|Rohan Quine by James Keates|
Rohan grew up in South London, spent a couple of years in L.A. and then a decade in New York, where he ran around excitably, saying a few well-chosen words in a handful of feature films and TV shows, modelling in a few places, and drinking deep in many more places. He’s now living back in East London, as an Imagination Thief, with his boyfriend and a rabbit named Clytemnestra.
Maldoror, the only novel by Lautréamont, whom I hadn’t heard of until I chanced on a copy in a second-hand bookshop: standing there, I started reading it (not so very fast, as the publication was in the original French, being rich and complex French), and I can still remember the sense of magic that seeped across the inches of space between the page and my eyes, like a subtle heat hitting my face, with a sense of grandeur and hidden echoes, as if I were first becoming aware of that huge unseen cavern just the other side of the air beside us, which we spend our everyday lives pretending isn’t there. Strange to say, it was a couple more years before I had time to read the book, in French and then English; but when I got there, it carried on dishing up what I’d felt from that half-page in the bookshop, becoming my oldest literary friend and shooting with ease into the number-one position, where it’s remained ever since. I haven’t dipped into it for a few years now, but there its spine is on the shelves, bleeding its gorgeous poison across the room at me.
Describe your writing space – what’s in it and why?
Sometimes the venue is one or other of a suite of immaculately sterile conference rooms occupying one full storey of a powerful tower in the Financial District of London, in the small hours of the morning, with a dead City street below through the window and nobody else around me at all: no movement, no sound, no distractions, just empty luxury and silence at a regulated temperature, possibly about as far from the land and the soil as you can get, sitting motionless, staring down at my laptop computer in expressionless focus for a long time—reminding myself, when I catch sight of me reflected across the room in the expanse of unopenable window-glass at night, of Sadako in the Japanese horror movie The Ring. (Scope for a sequel there, maybe: Ring 4: Sadako in the Conference Suite...)
But I hasten to add I’m not always such an ice-queen as that might suggest, because I do also write at a crowded desk at home, in the company of Dotty the elephant (she’s there because of her indelible association with The Imagination Thief, as well as a little sheep from Hollywood called The Sheep, and a relentlessly perky little pink Barbie I was given in Downtown L.A. who’s hitched a ride with me ever since and who sometimes winks at me when I hammer into shape a sentence that meets her high standards.
Who or what had the biggest impact on your writing life?
It’s probably the fact that, compared with the various other activities I’ve got up to (such as the film and TV malarkey in New York, where I never had any serious artistic mission at all), writing stands out for me as being an activity where I seem to have no interest in creating anything that’s not setting out to be the fullest/deepest/richest artistic response to life and the world that I’m capable of—which often means that what’s written will be artistically challenging, demanding, perverse, even deranged, because often these are the best ways of slapping life as hard in the face as it deserves, while making love with life at the same time too of course. I enjoy and admire plenty of writing that has no such intentions at all but instead has different ambitions of its own, such as to entertain, to grip, to amuse or whatever else it may be, and I have no urge whatsoever to be prescriptive for anyone else; this is simply a description of what I happen to find myself daft enough to be motivated by. And in answer to your question, this has a big impact, because (for me at least) writing in this category takes a much longer time than writing in any other. It has a big impact also because, despite feeling like the only game in town from my point of view, it runs counter to what motivates the vast majority of the marketplace, which is very sensibly commercial instead!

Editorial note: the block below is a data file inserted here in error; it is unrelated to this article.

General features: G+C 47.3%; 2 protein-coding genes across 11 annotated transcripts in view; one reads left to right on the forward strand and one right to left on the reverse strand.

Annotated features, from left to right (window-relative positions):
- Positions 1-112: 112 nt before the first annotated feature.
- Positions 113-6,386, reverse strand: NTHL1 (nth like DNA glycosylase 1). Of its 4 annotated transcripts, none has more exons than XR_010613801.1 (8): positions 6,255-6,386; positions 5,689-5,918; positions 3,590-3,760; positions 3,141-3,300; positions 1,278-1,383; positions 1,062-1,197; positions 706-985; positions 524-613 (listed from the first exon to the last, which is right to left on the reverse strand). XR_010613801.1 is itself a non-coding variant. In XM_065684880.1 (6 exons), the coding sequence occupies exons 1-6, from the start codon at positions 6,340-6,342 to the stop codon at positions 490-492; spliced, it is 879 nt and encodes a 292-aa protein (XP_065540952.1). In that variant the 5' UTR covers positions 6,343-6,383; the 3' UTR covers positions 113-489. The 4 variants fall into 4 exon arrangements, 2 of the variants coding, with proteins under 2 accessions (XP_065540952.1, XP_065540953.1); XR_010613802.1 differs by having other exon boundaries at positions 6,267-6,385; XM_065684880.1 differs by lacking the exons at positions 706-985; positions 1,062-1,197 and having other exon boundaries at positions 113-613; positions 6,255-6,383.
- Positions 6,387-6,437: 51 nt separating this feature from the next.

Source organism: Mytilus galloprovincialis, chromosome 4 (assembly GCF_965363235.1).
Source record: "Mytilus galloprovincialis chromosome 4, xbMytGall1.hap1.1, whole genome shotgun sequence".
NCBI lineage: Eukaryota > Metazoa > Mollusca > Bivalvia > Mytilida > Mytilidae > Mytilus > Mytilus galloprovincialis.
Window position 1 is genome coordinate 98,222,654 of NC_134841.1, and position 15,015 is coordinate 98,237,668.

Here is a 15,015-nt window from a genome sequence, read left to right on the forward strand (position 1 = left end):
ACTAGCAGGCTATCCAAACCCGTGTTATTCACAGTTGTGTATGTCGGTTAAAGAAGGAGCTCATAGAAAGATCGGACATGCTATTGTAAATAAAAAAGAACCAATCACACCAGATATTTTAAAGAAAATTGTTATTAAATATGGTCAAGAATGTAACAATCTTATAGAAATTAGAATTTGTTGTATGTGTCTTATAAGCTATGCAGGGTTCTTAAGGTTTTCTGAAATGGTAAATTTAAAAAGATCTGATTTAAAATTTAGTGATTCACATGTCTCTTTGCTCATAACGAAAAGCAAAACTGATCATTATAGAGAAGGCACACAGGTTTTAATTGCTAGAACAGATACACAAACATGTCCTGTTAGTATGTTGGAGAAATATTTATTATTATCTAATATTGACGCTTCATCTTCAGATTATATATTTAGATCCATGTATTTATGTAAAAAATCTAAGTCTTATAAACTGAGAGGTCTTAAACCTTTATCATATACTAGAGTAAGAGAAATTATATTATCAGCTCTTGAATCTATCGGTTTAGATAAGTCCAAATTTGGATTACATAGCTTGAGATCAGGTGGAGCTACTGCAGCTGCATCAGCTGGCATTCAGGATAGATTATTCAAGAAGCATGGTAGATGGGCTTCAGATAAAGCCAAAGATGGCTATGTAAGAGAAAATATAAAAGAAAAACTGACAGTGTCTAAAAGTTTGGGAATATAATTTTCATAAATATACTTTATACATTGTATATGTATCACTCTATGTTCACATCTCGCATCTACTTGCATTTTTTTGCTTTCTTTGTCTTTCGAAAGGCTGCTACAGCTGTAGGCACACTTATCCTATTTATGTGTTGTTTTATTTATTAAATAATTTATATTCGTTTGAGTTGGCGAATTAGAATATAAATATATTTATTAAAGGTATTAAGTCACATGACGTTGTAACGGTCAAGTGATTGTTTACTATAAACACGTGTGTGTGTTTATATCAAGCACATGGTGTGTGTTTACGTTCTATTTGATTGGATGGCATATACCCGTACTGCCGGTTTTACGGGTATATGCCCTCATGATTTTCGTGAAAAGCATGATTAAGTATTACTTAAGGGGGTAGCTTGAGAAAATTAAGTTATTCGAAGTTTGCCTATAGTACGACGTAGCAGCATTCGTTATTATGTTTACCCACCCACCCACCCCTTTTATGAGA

Perhaps the reason this category tends to take longer is that you’re involving and investing every aspect of yourself throughout all of it, even if individual sentences may not show this on their surface and may (we hope) slip down just as sweetly as good writing in other categories does. I aim to push imagination and language towards their extremes, in order to explore and illuminate the beauty, horror and mirth of this predicament called life, where we all seem to have been dropped without sufficient consultation ahead of time. In doing so, I draw on all corners of my own imaginative self as the vehicle for this exploration, backed up by a clear-eyed awareness of what the greatest and/or strangest and/or most challenging artists from the past and the present have already written, and try to slip onto that grand dance-floor and join in as best I can. Whether or not I turn out to be less fleet-footed than they are is a different question, but the aim remains the same and for me that’s the rewarding part. Our budding John Peel / Jay Jopling of literary/experimental fiction and poetry in the UK, the nascent National Treasure Mr Dan Holloway, bids each of us come up with a concise mission statement expressing our core aim in writing. For me that mission is best expressed in three questions: